There’s no dearth of film adaptations of Louisa May Alcott’s novel Little Women: there have been six so far! But Greta Gerwig’s 2019 Oscar-nominated film is easily the most effectual for the modern-day audience. The movie, which has feminist undertones, is a splendid example of how to change a book for the better.
When you read Little Women, you might see in yourself one of the characters. It could be Meg’s kindness, Jo’s ambitiousness, Beth’s pleasantness, and Amy’s drive, or maybe a little of each. Loosely based on the author’s life, the book chronicles the sisters’ conflicting period between girlhood and womanhood. Writer-director, Greta Gerwig, has given the movie her own fresh, modern perspective, updating the story in the process.
While the film remains faithful to Alcott's story, Gerwig has altered its structure. Instead of starting the story with the Christmas scene, Gerwig moves forward a few years. The movie opens with the protagonist Jo (Saoirse Ronan) trying to sell her first story to a newspaper editor. This scene sheds light on the bias that Jo faces as a woman and sets the tone for the rest of the movie.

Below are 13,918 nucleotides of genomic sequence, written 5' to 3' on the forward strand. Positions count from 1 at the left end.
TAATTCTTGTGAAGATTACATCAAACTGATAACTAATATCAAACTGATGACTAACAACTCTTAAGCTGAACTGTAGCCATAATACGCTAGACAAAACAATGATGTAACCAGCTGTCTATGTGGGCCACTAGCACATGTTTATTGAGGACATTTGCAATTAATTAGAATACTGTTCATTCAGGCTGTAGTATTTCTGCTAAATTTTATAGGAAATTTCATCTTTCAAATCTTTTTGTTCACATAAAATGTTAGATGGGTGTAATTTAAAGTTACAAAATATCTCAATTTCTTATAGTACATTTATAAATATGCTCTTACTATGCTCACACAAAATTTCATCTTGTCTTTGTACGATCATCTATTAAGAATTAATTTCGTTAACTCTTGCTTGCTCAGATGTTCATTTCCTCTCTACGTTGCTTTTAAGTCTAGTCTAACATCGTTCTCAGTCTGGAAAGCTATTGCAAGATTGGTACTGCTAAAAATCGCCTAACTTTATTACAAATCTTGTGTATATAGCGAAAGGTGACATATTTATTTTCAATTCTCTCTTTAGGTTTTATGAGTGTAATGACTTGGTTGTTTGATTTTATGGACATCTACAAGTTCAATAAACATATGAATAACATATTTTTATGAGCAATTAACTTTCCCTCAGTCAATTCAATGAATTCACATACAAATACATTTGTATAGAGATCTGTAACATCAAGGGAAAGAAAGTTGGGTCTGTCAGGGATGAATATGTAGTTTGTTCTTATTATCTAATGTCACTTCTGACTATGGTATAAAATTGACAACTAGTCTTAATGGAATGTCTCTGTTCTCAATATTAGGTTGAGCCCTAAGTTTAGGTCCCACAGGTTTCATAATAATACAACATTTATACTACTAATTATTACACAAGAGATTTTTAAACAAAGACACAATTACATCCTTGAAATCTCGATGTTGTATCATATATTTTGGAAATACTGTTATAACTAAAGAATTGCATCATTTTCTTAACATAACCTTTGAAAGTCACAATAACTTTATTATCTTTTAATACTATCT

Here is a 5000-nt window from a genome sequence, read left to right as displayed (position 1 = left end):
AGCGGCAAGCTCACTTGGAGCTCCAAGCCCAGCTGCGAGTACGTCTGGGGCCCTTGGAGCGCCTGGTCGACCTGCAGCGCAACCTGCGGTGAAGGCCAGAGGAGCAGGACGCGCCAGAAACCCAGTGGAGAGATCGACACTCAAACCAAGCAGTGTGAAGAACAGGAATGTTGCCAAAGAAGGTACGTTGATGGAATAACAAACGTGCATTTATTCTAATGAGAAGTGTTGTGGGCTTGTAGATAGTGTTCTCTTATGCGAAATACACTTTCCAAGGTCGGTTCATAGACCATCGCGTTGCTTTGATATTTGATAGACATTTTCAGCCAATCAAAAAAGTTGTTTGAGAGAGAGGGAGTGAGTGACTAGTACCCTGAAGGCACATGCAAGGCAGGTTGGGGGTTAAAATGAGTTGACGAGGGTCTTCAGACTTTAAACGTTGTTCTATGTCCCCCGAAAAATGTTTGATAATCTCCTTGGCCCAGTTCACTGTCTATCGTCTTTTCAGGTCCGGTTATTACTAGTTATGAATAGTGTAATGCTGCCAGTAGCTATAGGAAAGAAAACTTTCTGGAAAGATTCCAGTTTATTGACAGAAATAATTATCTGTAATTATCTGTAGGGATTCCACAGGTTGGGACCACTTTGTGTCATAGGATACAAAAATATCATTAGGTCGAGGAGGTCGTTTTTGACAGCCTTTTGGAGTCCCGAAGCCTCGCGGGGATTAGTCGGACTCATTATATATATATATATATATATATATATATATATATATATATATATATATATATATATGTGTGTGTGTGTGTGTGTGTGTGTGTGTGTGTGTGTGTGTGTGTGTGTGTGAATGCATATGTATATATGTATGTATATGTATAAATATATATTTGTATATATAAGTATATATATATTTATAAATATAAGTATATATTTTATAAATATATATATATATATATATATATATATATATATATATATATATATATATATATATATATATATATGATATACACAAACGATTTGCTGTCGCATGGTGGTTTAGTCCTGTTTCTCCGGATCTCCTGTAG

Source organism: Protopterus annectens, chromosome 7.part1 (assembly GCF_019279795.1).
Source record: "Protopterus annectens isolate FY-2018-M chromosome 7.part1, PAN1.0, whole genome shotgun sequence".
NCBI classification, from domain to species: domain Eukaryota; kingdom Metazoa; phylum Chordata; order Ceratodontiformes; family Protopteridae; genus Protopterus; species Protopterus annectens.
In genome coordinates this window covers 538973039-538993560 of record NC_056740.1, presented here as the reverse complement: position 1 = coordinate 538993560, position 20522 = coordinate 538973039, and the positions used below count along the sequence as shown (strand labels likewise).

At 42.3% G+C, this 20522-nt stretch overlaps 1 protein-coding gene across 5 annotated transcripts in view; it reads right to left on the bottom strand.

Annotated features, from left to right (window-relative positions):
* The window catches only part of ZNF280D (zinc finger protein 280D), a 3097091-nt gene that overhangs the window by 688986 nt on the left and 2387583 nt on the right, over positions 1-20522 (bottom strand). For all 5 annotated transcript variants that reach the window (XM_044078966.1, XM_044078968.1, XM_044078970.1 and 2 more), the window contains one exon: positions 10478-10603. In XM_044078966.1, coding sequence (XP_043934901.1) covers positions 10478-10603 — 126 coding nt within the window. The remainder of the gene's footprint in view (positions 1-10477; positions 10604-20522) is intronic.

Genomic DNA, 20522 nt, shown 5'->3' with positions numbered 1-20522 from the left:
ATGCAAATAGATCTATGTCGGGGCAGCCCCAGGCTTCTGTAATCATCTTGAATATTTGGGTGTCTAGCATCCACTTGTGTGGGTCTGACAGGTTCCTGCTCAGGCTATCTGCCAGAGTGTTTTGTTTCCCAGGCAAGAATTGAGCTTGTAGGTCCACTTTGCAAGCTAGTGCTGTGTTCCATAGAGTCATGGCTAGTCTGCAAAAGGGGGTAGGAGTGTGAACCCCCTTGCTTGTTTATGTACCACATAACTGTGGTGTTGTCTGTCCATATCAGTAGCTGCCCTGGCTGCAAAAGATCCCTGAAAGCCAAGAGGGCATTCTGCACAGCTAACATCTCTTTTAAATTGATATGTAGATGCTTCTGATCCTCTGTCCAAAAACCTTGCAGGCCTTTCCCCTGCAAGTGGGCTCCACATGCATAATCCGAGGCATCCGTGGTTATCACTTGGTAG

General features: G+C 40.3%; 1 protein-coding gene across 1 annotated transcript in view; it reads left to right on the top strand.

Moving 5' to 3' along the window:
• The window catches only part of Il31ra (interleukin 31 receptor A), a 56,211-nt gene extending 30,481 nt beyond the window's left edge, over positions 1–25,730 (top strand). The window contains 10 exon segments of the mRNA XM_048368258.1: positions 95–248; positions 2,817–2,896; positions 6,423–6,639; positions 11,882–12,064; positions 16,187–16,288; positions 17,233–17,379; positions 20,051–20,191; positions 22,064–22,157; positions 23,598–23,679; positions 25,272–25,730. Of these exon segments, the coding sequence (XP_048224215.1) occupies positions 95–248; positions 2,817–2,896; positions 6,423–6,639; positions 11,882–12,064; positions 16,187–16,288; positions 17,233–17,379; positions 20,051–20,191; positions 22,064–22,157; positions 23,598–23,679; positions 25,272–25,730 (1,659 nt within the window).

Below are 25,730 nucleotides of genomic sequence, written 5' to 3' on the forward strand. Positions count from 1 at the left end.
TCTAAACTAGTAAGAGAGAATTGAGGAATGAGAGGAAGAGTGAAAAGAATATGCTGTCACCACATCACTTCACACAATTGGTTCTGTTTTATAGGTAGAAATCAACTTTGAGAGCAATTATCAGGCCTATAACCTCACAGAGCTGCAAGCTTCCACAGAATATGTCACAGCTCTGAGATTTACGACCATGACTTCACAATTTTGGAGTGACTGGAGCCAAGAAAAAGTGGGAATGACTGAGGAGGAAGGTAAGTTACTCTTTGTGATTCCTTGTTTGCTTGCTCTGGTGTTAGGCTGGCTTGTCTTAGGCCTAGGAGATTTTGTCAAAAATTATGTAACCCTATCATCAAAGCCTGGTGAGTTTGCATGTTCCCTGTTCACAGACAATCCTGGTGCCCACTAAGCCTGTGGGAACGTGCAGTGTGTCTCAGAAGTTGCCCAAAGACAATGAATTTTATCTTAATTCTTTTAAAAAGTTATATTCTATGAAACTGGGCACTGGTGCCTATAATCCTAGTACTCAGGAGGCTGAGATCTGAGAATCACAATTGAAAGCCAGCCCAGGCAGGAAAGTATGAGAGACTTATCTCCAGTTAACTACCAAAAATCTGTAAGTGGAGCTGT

This non-linear narration style is one of the key areas where the movie deviates from the book. This radical alteration of the book’s chronology of events expertly contrasts the characters in two different periods of their lives. This way, we are able to look at the story with fresh eyes. This is a masterstroke by Gerwig, who is fast emerging as one of the most distinct new voices in American filmmaking. Gerwig beautifully captures the daily upheavals of the story, and succeeds in making it current, even 150 years later!
Jo’s dialogue, “You will be bored of him in two years and we will be interesting forever," is taken verbatim from the book. It’s surprisingly modern for its time and accepts female relationships being just as important as the romantic ones. In fact, Gerwig has retained most of the original dialogues from the book.
Impressive performances by Saoirse Ronan, Timothee Chalamet, Laura Dern, and Florence Pugh, complement the direction. The minute detailing of the costumes and sets transports us to the 19th century, while the background score is uplifting.
The film doesn’t end with the family celebrating the matriarch Marmee's 60th birthday (like the book does). Instead Gerwig circles back to Jo. Are there wedding bells in her future or does she become a famous writer, and remains single?